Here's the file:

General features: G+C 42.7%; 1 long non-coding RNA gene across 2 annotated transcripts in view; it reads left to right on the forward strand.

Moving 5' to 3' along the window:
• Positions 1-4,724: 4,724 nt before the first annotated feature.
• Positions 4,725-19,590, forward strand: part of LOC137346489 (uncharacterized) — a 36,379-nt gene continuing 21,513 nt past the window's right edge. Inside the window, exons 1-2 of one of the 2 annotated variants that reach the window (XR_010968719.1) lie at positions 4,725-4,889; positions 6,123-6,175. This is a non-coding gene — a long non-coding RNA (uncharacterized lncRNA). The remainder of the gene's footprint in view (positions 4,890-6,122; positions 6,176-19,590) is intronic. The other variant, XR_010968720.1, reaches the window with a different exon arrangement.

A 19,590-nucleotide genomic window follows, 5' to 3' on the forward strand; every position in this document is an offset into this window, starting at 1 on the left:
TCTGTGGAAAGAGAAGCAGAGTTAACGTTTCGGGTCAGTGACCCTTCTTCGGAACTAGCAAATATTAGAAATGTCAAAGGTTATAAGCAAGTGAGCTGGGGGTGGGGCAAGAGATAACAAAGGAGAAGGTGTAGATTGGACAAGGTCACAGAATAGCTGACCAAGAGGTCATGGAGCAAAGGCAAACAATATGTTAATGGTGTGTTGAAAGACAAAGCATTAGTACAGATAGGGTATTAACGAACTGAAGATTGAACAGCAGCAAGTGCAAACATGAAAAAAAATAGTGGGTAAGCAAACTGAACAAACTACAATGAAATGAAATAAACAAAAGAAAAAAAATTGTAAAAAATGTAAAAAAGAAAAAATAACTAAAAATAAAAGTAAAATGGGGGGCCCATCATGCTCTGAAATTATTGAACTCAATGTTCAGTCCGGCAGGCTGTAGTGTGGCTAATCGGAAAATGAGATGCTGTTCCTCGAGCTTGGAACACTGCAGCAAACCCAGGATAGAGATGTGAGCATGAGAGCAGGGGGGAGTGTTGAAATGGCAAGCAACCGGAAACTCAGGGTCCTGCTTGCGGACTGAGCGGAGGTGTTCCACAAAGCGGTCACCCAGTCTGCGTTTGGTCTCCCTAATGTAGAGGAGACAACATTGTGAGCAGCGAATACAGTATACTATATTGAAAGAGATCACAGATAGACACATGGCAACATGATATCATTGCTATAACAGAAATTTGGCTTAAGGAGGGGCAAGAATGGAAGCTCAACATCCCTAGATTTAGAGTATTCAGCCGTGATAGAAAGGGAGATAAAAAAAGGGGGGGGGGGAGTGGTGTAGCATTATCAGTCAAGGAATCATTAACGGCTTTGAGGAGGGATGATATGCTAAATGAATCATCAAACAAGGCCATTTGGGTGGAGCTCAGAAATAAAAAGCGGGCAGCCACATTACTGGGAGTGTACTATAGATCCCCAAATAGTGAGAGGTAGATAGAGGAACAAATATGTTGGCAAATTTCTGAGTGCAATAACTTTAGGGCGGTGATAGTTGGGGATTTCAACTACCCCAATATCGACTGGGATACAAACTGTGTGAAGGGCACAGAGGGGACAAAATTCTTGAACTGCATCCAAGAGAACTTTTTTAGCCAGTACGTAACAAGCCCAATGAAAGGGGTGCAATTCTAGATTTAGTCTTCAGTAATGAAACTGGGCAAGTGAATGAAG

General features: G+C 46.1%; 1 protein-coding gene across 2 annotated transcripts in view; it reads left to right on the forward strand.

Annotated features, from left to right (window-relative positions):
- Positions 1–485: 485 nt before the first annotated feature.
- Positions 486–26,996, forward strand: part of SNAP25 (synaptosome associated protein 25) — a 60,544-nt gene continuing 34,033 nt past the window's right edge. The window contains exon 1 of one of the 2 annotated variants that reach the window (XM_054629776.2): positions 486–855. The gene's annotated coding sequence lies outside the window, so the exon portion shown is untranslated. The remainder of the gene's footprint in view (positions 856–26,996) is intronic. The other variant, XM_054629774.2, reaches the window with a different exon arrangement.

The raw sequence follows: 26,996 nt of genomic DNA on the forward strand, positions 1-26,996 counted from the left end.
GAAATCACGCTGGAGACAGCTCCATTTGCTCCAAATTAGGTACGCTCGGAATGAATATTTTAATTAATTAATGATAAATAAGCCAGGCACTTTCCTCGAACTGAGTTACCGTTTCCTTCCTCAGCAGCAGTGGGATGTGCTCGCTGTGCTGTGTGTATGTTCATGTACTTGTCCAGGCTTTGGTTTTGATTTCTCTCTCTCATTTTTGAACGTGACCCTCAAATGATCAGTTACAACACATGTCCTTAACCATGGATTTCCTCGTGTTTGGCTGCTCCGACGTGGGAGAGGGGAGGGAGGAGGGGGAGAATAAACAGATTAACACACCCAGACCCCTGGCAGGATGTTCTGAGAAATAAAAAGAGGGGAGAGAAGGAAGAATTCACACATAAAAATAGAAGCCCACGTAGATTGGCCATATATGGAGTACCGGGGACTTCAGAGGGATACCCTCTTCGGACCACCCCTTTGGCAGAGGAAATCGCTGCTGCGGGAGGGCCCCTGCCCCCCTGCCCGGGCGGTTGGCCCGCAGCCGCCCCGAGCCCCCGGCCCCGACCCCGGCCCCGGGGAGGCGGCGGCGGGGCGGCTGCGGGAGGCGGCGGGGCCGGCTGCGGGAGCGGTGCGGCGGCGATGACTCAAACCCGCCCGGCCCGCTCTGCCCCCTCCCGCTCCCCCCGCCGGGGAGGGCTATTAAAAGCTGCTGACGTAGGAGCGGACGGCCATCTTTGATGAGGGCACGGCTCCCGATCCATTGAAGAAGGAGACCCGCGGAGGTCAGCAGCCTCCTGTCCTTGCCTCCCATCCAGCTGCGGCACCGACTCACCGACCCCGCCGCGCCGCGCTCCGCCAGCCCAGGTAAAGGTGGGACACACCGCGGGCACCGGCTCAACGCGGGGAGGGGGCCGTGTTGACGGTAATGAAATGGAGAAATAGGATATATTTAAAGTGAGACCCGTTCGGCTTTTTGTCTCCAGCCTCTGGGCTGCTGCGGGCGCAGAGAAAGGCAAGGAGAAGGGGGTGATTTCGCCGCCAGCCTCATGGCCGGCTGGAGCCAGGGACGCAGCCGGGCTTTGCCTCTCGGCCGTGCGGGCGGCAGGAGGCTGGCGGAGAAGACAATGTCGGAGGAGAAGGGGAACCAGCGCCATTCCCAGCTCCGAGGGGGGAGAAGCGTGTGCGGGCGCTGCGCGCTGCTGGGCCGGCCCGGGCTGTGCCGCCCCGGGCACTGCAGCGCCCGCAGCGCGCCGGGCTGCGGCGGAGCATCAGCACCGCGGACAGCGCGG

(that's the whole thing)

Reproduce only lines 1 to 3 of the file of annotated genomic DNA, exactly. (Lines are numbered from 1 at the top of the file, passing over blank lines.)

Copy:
General features: G+C 42.7%; 1 long non-coding RNA gene across 2 annotated transcripts in view; it reads left to right on the forward strand.

Moving 5' to 3' along the window:
• Positions 1-4,724: 4,724 nt before the first annotated feature.